Wildlife Protection And Unintended Consequences


A wolf from a den within Yukon-Charley Rivers National Preserve in Alaska. A study found that limiting the population of wolves outside the preserve affected those within its boundaries. Credit Drew Rush/National Park Service

Mention Alaska, and we are in. Wolves, ditto. An academic publication called Wildlife Monographs? You had us at Alaska and wolves:

Protected Wolves in Alaska Face Peril From Beyond Their Preserve

Within the 2.5 million acres of the Yukon-Charley Rivers National Preserve in central Alaska, wolves and other majestic animals are protected. But animals like wolves do not respect lines drawn on a map. And a recent study suggests that efforts to limit populations of these predators outside those borders is having negative effects on wolves living within the preserve.

The study, published in June in Wildlife Monographs, suggests that when the Alaskan authorities were limiting wolf populations outside the Yukon-Charley preserve, survival rates of wolves within the preserve were lower than usual. The findings highlight the notion that managing wildlife within human-imposed boundaries requires communication and cooperation with the authorities beyond a preserve’s boundaries, and could have implications for wildlife management programs elsewhere.

Since the 1990s, the Alaska Department of Fish and Game has spent millions of dollars, first sterilizing wolves, then shifting to shooting and killing hundreds of the animals from helicopters (independently, it announced the planned suspension of the program next year). The wolves were targeted as part of an intensive predator management program in the Upper Yukon-Tanana region aimed to increase the population of the Fortymile caribou herd in lands surrounding the preserve. Once estimated to number in the hundreds of thousands, the caribou herd fell to just 6,000 in the 1970s and now generally peaks at about 50,000 to 60,000. And evidence has built up suggesting that these efforts may be ineffective at increasing caribou in this area.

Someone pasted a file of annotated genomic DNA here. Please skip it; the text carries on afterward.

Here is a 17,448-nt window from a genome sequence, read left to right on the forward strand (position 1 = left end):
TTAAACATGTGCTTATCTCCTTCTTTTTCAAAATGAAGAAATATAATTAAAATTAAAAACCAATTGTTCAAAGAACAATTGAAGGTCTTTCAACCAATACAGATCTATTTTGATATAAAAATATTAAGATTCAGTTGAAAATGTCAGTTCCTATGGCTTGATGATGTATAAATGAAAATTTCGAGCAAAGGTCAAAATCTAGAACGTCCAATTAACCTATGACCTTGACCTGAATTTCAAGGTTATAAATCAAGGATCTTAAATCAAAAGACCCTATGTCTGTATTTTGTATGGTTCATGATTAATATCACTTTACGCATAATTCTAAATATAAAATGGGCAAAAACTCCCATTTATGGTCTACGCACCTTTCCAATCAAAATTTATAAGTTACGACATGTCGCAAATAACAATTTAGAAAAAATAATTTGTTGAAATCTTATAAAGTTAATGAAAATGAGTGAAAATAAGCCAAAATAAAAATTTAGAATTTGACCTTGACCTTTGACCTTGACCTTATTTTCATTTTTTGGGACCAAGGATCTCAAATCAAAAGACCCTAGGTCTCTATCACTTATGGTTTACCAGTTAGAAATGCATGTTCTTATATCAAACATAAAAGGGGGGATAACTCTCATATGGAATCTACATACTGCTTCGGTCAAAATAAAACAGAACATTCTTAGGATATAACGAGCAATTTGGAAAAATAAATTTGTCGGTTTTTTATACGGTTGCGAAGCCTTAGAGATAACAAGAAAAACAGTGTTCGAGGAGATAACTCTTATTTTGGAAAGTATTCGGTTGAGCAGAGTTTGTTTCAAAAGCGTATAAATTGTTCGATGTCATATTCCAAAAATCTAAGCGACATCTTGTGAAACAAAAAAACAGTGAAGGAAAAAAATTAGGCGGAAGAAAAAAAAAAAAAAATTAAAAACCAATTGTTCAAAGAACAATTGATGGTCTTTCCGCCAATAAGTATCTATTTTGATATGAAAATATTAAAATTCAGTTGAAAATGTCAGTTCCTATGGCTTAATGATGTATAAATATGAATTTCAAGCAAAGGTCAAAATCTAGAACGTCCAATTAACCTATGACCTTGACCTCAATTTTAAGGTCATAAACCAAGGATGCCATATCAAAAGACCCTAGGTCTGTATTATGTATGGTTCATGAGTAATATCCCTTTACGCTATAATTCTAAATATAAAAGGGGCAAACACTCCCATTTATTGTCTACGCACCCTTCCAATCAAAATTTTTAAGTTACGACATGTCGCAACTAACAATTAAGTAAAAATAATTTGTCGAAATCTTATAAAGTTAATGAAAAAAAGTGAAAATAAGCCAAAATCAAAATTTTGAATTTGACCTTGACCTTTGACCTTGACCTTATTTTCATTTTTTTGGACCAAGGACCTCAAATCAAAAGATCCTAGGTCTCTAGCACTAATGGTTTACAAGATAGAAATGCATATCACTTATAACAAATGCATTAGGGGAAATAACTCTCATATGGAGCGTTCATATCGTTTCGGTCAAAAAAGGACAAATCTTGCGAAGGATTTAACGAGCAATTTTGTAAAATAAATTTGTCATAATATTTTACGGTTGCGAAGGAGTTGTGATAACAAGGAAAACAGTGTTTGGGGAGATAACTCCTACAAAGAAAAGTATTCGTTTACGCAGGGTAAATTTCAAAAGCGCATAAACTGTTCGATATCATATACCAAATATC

After 22 years monitoring wolves in the preserve using radio collars, the researchers, led by John Burch, a wildlife biologist for the National Park Service, were not surprised to find that wolf survival rates decreased during lethal management outside the preserve in the Upper Yukon-Tanana Predation Control Area. “Every single wolf pack went outside the bounds of the preserve,” Dr. Burch said. The state never shot wolves inside it, but many wolves that left the boundaries of Yukon-Charley were shot and killed.

What was surprising, however, was the intricate story that unfolded of how the wolves responded to control efforts. Surviving wolves inside the preserve tended to have more pups — but not enough to immediately offset those killed during predator control efforts…

Read the whole article here.

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